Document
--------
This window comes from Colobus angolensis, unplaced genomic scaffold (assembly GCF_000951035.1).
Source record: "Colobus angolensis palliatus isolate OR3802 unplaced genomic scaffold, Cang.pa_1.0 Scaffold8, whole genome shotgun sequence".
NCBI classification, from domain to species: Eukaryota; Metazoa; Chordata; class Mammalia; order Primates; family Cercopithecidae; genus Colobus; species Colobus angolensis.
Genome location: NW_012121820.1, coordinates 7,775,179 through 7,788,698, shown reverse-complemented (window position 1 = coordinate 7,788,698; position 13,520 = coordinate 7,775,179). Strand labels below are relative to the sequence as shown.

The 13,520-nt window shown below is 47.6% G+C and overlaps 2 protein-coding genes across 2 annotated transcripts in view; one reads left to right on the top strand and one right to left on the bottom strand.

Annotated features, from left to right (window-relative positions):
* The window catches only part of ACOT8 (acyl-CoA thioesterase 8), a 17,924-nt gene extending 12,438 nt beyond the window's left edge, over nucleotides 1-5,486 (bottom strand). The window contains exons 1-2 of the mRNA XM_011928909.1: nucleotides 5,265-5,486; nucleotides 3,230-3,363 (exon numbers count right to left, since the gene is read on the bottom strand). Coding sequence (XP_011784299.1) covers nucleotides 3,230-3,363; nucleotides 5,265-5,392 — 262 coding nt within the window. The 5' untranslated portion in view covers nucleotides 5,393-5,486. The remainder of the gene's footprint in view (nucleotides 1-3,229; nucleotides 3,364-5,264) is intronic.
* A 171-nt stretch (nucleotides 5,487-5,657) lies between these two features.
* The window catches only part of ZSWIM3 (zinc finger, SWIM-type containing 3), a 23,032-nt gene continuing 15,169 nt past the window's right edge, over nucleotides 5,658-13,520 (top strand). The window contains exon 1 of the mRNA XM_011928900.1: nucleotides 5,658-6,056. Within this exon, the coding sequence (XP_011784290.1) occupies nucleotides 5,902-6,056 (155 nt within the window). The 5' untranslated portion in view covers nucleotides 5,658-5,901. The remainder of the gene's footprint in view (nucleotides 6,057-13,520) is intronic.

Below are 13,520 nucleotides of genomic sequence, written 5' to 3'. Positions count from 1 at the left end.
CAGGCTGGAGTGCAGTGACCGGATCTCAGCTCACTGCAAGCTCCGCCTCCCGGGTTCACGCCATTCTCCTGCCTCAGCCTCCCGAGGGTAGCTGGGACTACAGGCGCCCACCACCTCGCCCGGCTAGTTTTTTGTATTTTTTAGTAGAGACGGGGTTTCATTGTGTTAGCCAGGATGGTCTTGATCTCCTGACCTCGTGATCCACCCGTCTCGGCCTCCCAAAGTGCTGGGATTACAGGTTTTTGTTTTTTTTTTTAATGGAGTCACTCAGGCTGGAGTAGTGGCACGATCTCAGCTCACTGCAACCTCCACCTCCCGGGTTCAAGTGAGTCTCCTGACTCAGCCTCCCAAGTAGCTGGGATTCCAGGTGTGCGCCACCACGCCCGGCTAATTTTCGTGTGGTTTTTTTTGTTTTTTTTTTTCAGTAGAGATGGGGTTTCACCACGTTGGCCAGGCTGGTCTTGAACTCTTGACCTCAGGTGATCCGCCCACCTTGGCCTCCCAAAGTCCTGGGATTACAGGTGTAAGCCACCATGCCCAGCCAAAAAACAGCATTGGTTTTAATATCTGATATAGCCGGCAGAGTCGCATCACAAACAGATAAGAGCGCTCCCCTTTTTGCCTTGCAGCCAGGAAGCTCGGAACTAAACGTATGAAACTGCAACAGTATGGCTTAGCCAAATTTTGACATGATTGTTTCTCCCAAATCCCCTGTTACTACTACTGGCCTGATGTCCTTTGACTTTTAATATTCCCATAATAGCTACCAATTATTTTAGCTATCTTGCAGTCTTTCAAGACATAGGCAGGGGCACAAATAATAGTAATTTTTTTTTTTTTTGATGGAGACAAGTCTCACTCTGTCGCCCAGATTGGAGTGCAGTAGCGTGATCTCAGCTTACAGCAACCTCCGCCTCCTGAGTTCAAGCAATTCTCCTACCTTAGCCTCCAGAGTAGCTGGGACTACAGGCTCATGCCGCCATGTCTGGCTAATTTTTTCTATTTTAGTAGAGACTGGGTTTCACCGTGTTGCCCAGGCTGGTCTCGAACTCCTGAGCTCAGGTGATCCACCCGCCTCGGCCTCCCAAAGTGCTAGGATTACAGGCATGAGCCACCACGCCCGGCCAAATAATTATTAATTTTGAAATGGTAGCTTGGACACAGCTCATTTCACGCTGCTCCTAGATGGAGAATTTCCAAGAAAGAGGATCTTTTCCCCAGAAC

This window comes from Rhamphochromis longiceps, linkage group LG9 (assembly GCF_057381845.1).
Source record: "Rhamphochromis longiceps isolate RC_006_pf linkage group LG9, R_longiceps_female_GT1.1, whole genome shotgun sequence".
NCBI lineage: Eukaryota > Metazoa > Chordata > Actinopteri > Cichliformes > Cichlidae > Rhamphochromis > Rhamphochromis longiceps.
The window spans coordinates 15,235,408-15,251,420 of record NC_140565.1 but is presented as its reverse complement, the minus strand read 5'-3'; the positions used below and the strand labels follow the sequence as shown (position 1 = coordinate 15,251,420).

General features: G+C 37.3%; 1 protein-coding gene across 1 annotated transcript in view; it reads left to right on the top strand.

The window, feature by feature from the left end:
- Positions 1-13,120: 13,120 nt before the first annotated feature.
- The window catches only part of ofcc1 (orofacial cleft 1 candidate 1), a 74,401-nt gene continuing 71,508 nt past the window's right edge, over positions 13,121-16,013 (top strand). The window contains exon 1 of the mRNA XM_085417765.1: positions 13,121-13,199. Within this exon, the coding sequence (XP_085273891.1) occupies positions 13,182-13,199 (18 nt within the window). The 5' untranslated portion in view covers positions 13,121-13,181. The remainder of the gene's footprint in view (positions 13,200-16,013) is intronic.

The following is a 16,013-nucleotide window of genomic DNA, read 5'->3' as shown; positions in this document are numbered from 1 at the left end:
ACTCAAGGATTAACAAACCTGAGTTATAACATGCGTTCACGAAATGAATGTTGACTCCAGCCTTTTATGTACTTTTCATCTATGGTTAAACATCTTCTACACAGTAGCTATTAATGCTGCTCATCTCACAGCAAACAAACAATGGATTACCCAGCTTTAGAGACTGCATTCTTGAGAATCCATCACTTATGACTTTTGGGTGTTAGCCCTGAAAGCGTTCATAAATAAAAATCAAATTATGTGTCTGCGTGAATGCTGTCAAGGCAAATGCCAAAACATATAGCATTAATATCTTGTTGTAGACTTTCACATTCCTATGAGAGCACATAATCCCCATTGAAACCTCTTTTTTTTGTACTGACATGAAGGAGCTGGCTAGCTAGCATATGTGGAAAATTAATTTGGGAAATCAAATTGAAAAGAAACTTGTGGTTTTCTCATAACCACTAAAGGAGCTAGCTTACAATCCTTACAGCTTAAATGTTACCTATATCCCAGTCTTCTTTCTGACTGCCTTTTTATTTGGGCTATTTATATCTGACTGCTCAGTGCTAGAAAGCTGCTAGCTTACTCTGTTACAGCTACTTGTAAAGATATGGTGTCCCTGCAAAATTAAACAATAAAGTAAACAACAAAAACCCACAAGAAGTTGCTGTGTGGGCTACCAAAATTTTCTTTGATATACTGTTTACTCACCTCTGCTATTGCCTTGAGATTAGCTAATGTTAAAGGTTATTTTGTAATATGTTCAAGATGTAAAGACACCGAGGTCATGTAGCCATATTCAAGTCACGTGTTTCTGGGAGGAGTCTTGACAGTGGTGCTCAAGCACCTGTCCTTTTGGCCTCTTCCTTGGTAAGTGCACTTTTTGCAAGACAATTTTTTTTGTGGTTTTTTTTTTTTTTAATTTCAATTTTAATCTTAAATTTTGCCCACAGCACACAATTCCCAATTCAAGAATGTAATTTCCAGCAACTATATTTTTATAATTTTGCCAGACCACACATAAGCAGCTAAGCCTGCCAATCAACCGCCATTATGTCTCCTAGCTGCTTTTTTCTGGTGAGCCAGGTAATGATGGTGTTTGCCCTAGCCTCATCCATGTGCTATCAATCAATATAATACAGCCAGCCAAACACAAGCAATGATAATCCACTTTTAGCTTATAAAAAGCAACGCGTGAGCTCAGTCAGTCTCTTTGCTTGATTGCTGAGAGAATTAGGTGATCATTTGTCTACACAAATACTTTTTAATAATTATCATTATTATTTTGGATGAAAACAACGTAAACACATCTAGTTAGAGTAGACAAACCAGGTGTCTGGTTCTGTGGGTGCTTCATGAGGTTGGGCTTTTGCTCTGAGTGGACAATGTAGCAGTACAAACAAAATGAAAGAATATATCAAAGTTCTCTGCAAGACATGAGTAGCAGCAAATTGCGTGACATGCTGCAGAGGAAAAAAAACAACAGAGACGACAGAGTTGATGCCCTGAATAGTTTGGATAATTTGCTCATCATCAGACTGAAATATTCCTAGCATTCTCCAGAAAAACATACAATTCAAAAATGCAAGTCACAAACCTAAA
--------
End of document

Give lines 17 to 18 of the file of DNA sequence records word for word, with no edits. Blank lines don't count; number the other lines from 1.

The window, feature by feature from the left end:
- Positions 1-13,120: 13,120 nt before the first annotated feature.